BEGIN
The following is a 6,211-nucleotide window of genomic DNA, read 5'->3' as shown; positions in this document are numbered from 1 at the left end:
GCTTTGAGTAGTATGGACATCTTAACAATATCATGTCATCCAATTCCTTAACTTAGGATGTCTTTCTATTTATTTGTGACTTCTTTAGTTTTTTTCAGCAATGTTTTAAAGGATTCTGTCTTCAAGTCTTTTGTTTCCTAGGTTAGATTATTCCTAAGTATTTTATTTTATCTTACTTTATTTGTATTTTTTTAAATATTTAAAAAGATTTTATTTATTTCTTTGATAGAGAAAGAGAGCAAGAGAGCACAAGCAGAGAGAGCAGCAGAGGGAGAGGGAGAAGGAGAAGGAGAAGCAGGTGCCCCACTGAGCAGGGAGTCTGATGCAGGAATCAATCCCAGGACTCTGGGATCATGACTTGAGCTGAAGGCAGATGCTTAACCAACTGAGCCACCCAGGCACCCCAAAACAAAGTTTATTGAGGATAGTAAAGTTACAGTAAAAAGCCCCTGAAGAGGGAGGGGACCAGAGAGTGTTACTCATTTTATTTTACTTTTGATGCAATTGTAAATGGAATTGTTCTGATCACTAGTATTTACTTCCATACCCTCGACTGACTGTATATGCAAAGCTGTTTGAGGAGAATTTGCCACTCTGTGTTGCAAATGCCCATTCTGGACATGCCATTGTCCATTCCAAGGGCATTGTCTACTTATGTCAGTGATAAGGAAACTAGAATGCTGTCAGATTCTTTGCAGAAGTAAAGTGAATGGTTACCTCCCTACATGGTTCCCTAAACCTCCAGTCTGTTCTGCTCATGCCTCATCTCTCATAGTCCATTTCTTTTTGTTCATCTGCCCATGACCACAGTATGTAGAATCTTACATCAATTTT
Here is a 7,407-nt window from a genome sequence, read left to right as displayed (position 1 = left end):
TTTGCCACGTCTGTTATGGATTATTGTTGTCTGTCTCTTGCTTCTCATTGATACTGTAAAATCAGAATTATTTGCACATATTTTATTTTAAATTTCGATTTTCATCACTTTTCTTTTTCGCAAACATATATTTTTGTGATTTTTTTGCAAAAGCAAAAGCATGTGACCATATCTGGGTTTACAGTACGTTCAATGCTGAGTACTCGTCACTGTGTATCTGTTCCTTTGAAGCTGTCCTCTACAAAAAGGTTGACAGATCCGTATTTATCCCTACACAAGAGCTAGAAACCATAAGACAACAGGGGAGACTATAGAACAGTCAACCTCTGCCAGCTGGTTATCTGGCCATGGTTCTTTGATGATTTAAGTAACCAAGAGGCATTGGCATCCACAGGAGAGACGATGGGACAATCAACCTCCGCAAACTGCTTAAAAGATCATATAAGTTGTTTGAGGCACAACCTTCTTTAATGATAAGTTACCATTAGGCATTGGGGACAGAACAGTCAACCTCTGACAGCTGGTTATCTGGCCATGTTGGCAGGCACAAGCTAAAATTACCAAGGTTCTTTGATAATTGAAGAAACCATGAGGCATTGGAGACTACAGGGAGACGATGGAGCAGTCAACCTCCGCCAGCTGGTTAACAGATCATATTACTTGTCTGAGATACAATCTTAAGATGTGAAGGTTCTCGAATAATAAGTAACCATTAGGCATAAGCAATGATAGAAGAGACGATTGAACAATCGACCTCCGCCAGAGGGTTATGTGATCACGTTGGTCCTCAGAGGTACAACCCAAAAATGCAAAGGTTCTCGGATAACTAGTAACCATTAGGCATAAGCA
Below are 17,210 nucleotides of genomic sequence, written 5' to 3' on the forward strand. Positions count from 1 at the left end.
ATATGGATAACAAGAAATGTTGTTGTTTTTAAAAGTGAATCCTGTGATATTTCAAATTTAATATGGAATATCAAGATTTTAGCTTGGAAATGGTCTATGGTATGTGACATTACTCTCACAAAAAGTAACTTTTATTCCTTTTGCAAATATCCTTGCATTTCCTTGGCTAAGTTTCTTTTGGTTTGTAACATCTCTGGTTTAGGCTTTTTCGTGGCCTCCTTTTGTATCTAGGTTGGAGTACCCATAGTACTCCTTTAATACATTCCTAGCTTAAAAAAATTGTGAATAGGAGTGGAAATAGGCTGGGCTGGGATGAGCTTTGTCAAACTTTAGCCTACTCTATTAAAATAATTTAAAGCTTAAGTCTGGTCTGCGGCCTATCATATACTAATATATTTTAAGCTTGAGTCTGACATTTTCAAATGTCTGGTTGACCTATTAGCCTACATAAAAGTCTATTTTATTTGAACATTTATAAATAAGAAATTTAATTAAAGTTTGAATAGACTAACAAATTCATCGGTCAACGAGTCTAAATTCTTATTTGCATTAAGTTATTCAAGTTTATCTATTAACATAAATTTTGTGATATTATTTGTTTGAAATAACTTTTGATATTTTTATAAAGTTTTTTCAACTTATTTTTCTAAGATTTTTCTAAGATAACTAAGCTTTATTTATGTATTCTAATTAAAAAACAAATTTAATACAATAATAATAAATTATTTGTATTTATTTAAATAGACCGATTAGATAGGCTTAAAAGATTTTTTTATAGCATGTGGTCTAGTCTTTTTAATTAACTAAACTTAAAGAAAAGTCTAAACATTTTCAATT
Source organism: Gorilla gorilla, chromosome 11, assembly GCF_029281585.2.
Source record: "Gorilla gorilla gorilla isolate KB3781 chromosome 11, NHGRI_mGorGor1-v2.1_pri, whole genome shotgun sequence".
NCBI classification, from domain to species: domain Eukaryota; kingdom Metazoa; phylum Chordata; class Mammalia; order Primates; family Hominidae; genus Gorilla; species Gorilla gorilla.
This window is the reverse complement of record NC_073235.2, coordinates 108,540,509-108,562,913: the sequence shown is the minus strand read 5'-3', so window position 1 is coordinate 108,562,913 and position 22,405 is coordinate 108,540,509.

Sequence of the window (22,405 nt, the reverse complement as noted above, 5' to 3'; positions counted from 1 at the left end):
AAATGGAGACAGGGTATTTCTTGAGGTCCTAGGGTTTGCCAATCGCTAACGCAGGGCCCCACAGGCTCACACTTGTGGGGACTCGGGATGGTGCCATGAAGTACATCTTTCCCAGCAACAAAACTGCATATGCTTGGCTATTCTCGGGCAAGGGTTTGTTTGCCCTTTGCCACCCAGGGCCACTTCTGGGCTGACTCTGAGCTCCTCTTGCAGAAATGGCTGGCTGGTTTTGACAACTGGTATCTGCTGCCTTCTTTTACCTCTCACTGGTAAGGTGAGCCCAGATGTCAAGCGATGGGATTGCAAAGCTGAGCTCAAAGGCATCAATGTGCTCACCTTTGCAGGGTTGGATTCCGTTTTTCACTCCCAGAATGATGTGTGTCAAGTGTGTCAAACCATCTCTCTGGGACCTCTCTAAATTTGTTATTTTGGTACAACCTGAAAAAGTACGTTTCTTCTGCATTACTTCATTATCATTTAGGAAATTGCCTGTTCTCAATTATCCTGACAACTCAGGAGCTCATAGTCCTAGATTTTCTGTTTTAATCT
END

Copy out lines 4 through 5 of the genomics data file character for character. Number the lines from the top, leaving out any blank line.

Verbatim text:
TTTGCCACGTCTGTTATGGATTATTGTTGTCTGTCTCTTGCTTCTCATTGATACTGTAAAATCAGAATTATTTGCACATATTTTATTTTAAATTTCGATTTTCATCACTTTTCTTTTTCGCAAACATATATTTTTGTGATTTTTTTGCAAAAGCAAAAGCATGTGACCATATCTGGGTTTACAGTACGTTCAATGCTGAGTACTCGTCACTGTGTATCTGTTCCTTTGAAGCTGTCCTCTACAAAAAGGTTGACAGATCCGTATTTATCCCTACACAAGAGCTAGAAACCATAAGACAACAGGGGAGACTATAGAACAGTCAACCTCTGCCAGCTGGTTATCTGGCCATGGTTCTTTGATGATTTAAGTAACCAAGAGGCATTGGCATCCACAGGAGAGACGATGGGACAATCAACCTCCGCAAACTGCTTAAAAGATCATATAAGTTGTTTGAGGCACAACCTTCTTTAATGATAAGTTACCATTAGGCATTGGGGACAGAACAGTCAACCTCTGACAGCTGGTTATCTGGCCATGTTGGCAGGCACAAGCTAAAATTACCAAGGTTCTTTGATAATTGAAGAAACCATGAGGCATTGGAGACTACAGGGAGACGATGGAGCAGTCAACCTCCGCCAGCTGGTTAACAGATCATATTACTTGTCTGAGATACAATCTTAAGATGTGAAGGTTCTCGAATAATAAGTAACCATTAGGCATAAGCAATGATAGAAGAGACGATTGAACAATCGACCTCCGCCAGAGGGTTATGTGATCACGTTGGTCCTCAGAGGTACAACCCAAAAATGCAAAGGTTCTCGGATAACTAGTAACCATTAGGCATAAGCA
Below are 17,210 nucleotides of genomic sequence, written 5' to 3' on the forward strand. Positions count from 1 at the left end.